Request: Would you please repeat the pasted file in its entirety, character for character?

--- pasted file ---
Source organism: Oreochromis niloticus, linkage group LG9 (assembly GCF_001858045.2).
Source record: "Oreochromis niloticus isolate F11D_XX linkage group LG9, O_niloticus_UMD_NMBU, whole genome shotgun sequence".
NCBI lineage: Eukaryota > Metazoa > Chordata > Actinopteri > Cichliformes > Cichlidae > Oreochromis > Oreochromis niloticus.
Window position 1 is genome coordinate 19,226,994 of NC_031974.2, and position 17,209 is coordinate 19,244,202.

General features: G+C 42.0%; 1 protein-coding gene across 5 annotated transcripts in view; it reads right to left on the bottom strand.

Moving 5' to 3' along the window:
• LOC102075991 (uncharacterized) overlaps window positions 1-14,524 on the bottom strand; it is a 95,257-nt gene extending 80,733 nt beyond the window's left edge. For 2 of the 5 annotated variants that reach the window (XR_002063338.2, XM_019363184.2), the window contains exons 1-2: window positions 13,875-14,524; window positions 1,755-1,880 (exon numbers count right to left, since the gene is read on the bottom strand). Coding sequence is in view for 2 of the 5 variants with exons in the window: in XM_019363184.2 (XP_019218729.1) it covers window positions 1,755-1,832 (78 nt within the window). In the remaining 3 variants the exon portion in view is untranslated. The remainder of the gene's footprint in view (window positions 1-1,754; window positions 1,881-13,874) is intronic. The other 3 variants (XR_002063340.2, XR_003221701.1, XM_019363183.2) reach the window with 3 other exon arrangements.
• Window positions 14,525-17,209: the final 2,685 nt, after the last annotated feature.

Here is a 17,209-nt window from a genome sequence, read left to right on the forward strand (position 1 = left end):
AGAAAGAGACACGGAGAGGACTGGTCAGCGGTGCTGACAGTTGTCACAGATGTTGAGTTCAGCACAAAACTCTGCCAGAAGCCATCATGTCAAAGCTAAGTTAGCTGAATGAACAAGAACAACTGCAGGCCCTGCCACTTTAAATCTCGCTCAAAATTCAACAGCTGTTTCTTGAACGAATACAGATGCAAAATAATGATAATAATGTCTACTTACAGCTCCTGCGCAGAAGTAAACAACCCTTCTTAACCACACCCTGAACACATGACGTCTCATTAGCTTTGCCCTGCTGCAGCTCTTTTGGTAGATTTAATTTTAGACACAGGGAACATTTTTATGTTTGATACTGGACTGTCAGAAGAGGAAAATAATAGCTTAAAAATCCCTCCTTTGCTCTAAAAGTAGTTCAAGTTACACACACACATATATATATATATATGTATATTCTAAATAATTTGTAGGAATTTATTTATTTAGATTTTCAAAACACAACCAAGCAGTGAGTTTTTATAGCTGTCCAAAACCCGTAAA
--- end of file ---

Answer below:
Source organism: Oreochromis niloticus, linkage group LG9 (assembly GCF_001858045.2).
Source record: "Oreochromis niloticus isolate F11D_XX linkage group LG9, O_niloticus_UMD_NMBU, whole genome shotgun sequence".
NCBI lineage: Eukaryota > Metazoa > Chordata > Actinopteri > Cichliformes > Cichlidae > Oreochromis > Oreochromis niloticus.
Window position 1 is genome coordinate 19,226,994 of NC_031974.2, and position 17,209 is coordinate 19,244,202.

General features: G+C 42.0%; 1 protein-coding gene across 5 annotated transcripts in view; it reads right to left on the bottom strand.

Moving 5' to 3' along the window:
• LOC102075991 (uncharacterized) overlaps window positions 1-14,524 on the bottom strand; it is a 95,257-nt gene extending 80,733 nt beyond the window's left edge. For 2 of the 5 annotated variants that reach the window (XR_002063338.2, XM_019363184.2), the window contains exons 1-2: window positions 13,875-14,524; window positions 1,755-1,880 (exon numbers count right to left, since the gene is read on the bottom strand). Coding sequence is in view for 2 of the 5 variants with exons in the window: in XM_019363184.2 (XP_019218729.1) it covers window positions 1,755-1,832 (78 nt within the window). In the remaining 3 variants the exon portion in view is untranslated. The remainder of the gene's footprint in view (window positions 1-1,754; window positions 1,881-13,874) is intronic. The other 3 variants (XR_002063340.2, XR_003221701.1, XM_019363183.2) reach the window with 3 other exon arrangements.
• Window positions 14,525-17,209: the final 2,685 nt, after the last annotated feature.

Here is a 17,209-nt window from a genome sequence, read left to right on the forward strand (position 1 = left end):
AGAAAGAGACACGGAGAGGACTGGTCAGCGGTGCTGACAGTTGTCACAGATGTTGAGTTCAGCACAAAACTCTGCCAGAAGCCATCATGTCAAAGCTAAGTTAGCTGAATGAACAAGAACAACTGCAGGCCCTGCCACTTTAAATCTCGCTCAAAATTCAACAGCTGTTTCTTGAACGAATACAGATGCAAAATAATGATAATAATGTCTACTTACAGCTCCTGCGCAGAAGTAAACAACCCTTCTTAACCACACCCTGAACACATGACGTCTCATTAGCTTTGCCCTGCTGCAGCTCTTTTGGTAGATTTAATTTTAGACACAGGGAACATTTTTATGTTTGATACTGGACTGTCAGAAGAGGAAAATAATAGCTTAAAAATCCCTCCTTTGCTCTAAAAGTAGTTCAAGTTACACACACACATATATATATATATATGTATATTCTAAATAATTTGTAGGAATTTATTTATTTAGATTTTCAAAACACAACCAAGCAGTGAGTTTTTATAGCTGTCCAAAACCCGTAAA